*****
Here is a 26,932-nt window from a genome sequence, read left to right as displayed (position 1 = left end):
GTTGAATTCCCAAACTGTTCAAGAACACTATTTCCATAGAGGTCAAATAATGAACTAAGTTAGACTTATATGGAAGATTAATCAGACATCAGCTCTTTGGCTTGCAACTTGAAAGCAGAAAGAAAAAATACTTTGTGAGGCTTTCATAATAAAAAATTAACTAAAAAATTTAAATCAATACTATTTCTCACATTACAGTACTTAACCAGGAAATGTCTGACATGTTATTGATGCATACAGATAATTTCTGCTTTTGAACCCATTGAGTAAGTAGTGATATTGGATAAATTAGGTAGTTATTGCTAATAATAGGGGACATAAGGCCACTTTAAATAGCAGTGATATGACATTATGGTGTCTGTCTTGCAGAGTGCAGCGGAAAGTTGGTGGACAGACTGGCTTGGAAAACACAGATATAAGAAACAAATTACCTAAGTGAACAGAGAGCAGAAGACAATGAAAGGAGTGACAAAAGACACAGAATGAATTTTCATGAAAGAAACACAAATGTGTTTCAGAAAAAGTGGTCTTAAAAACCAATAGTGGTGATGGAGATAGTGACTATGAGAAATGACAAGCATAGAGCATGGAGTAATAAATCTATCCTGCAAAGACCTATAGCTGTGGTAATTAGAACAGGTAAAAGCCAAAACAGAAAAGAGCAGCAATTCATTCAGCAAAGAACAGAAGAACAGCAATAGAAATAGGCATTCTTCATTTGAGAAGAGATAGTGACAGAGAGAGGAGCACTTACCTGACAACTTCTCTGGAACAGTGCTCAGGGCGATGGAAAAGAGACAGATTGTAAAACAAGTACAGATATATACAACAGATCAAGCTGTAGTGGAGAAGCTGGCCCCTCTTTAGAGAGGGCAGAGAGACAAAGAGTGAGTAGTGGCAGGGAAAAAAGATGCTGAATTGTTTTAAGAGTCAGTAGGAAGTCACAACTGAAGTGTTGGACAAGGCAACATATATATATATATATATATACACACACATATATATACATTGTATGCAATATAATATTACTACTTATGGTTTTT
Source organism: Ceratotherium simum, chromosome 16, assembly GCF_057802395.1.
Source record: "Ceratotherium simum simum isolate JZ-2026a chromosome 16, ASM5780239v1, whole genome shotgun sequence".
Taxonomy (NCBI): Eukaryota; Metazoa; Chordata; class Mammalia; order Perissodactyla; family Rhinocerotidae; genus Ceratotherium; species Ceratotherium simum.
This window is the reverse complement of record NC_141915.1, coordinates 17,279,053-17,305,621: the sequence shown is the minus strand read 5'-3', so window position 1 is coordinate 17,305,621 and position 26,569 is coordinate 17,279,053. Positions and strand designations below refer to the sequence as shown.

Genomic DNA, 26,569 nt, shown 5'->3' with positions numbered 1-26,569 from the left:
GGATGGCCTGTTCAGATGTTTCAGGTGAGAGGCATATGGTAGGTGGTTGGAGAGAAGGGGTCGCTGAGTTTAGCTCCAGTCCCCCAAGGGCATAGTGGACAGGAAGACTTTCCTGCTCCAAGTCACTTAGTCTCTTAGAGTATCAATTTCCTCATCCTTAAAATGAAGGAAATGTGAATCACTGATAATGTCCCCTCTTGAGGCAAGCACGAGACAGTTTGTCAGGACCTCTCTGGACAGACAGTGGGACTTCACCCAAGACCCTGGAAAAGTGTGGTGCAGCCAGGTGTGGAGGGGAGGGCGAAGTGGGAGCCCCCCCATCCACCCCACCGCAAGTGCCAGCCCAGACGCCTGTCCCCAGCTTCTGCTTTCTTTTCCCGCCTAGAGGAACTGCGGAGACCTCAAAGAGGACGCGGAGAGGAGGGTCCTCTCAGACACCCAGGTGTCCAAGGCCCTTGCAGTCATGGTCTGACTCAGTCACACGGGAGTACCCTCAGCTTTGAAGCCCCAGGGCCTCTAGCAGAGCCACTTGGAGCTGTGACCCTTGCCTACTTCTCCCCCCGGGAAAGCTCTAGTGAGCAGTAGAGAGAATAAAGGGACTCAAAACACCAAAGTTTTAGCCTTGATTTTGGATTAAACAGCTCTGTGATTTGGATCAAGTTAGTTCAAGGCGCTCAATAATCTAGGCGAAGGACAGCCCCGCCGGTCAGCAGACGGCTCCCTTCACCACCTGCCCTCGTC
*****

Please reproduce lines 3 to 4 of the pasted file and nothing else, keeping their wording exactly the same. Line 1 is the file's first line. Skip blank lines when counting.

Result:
Source organism: Ceratotherium simum, chromosome 16, assembly GCF_057802395.1.
Source record: "Ceratotherium simum simum isolate JZ-2026a chromosome 16, ASM5780239v1, whole genome shotgun sequence".